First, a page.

Mutating A/H1N1 virus still treatable - official
Shanghai. November 26. INTERFAX-CHINA - Existing vaccines and antiviral drugs are still adequate for use against the mutating influenza A (H1N1) virus strain, according to a Chinese health official on Nov. 25.
"We detected the first case of the mutated A/H1N1 virus in June this year on a patient with minor symptoms who returned to China from the United Kingdom. In September, we witnessed a similar mutation in a severe case in Zhejiang Province," Shu Yuelong, director of the Chinese National Influenza Center, said in a press conference organized by the Ministry of Health.
At present, statistics from the Chinese Center for Disease Control and Prevention (China CDC) indicate that China has detected eight instances of A/H1N1 flu mutation.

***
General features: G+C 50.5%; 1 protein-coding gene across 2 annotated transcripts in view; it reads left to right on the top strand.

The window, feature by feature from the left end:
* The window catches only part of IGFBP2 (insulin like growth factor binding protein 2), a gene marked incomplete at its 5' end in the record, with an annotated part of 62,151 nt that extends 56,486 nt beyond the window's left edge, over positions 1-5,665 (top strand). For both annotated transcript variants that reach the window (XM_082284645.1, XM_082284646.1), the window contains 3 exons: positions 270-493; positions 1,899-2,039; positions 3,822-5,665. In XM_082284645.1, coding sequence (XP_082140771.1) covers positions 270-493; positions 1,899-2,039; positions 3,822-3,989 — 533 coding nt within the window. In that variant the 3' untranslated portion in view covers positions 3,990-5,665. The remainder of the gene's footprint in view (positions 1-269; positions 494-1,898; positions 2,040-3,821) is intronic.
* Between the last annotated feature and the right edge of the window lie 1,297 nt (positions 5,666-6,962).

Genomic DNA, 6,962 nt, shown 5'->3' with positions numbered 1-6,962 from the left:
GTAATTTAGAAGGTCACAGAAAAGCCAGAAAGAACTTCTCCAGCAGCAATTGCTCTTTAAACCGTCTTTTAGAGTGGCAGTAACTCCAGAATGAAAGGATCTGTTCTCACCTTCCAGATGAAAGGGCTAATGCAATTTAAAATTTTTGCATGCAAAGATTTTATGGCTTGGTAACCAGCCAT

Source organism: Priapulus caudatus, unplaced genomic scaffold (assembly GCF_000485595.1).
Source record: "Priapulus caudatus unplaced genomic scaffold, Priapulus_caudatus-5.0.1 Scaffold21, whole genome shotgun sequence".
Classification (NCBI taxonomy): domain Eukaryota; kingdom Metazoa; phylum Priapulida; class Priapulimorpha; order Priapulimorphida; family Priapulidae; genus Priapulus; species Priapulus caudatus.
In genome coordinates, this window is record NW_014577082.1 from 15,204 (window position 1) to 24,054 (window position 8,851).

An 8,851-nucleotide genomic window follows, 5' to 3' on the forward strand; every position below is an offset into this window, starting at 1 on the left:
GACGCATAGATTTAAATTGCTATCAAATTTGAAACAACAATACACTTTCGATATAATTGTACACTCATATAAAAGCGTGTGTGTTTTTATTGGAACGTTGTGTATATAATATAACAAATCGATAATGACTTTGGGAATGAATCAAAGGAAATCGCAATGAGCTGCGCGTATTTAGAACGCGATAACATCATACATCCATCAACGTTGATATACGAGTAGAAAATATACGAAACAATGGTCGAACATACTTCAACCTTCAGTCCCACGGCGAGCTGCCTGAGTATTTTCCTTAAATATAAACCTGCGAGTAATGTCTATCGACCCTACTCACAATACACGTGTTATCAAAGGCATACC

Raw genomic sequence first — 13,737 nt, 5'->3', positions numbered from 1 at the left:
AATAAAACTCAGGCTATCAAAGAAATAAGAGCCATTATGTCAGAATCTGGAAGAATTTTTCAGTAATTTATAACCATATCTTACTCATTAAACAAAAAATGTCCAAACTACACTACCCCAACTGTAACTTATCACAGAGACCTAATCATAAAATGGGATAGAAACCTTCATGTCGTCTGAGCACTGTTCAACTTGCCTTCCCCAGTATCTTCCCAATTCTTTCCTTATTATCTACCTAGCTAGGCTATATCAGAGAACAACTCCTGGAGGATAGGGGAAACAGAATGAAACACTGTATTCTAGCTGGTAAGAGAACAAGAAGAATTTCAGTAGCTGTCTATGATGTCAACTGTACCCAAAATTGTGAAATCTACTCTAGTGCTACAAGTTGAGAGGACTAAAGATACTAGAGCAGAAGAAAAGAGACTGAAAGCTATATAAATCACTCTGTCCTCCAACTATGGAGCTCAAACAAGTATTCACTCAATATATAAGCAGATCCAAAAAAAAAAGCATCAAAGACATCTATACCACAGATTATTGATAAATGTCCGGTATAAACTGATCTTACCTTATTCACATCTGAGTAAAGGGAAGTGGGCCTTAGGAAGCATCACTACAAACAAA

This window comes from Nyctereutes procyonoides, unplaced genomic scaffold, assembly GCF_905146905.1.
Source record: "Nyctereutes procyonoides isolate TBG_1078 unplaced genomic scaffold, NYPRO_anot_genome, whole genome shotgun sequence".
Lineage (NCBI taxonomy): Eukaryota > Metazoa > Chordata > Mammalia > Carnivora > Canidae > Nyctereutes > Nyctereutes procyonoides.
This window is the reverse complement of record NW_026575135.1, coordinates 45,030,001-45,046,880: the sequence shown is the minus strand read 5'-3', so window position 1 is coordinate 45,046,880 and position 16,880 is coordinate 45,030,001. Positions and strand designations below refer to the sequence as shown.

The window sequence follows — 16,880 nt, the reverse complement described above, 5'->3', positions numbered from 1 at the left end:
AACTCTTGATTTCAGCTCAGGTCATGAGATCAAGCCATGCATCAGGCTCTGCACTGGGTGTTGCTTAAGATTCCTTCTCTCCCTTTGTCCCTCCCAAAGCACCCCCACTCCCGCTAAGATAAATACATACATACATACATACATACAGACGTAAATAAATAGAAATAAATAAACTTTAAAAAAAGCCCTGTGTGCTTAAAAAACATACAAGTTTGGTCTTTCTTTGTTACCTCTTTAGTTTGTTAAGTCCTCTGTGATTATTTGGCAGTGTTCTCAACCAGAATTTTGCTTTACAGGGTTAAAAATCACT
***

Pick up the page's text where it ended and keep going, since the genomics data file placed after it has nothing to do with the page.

According to Shu, more mutations will likely occur and further research will be required to determine the clinical significance of the mutated virus strain.
Yu Hongjie, a deputy director from the China CDC, pointed out that virus mutations are inevitable and it is only a matter of time before they take place.
"If a mutated strain poses a serious threat to human health, the new strain must be immediately used to produce vaccines, and adjustments need to be made in the current A/H1N1 clinical treatment guidelines in China," Shu said.
According to the World Health Organization, similar viral mutations have been found in Norway, Ukraine, the United States, Mexico, China, Brazil and Japan. At the moment, it is still unclear if the mutated virus will pose a serious threat to human health.